Scientists have introduced devices that help people with disabilities communicate. TalkBox and SenseBox, designed by engineers from the University of Maryland, are designed to make it easier for people with disabilities to interact with other people and the outside world.
According to hightech.fm, engineers from the University of Maryland have developed a DIY device system with scientists from York University in Canada and the Pamoja Community Organization in Kenya.
Many people with disabilities cannot use special gadgets designed to simplify their interaction with the world, due to the high cost of such devices. Nevertheless, every year computers are becoming more accessible, which makes such assistive technologies cheaper for people with disabilities.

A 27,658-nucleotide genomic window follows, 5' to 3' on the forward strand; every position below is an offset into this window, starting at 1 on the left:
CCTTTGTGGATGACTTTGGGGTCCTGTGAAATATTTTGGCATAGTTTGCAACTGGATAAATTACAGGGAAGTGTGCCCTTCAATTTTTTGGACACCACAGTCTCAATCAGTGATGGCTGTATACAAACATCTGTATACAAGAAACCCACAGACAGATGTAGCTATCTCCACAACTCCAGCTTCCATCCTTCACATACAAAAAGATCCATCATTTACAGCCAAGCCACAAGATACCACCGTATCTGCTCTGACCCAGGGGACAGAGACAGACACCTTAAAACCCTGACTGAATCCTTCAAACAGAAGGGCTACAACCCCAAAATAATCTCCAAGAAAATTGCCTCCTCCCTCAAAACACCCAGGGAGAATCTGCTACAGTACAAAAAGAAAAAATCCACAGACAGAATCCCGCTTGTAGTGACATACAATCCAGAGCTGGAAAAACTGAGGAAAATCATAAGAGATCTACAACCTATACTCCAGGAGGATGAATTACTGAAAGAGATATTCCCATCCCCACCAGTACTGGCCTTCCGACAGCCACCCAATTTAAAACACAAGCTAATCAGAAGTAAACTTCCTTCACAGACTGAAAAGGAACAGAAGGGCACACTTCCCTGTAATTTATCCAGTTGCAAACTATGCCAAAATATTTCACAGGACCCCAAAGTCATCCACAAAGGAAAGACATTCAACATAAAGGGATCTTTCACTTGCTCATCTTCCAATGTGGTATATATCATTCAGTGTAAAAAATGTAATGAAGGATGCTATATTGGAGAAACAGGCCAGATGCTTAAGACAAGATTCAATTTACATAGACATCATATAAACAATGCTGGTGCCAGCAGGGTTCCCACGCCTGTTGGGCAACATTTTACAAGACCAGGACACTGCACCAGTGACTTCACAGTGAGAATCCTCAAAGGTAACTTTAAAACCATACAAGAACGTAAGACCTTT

Open source platforms SenseBox and TalkBox use an inexpensive Raspberry Pi microcomputer, inexpensive sensors and a speaker in their work. TalkBox allows people to communicate by touching images on an attached surface to play audio files stored in the system. Images and sounds can be customized during assembly, depending on the individual needs of the person.
For example, TalkBox can be adapted for wheelchair use and can include individual visual elements. TalkBox displays face illustrations with various expressions that a person can use to express emotions.
SenseBox relies on a similar model of stimuli broadcast in audio, but it works using tactile objects that are recognized by sensors. These tactile objects have radio frequency identification (RFID) tags, similar to how objects are marked in stores.
The devices have already been successfully tested in Kenya. In the future, researchers plan to further explore the capabilities of these gadgets in order to further bring devices to the market.
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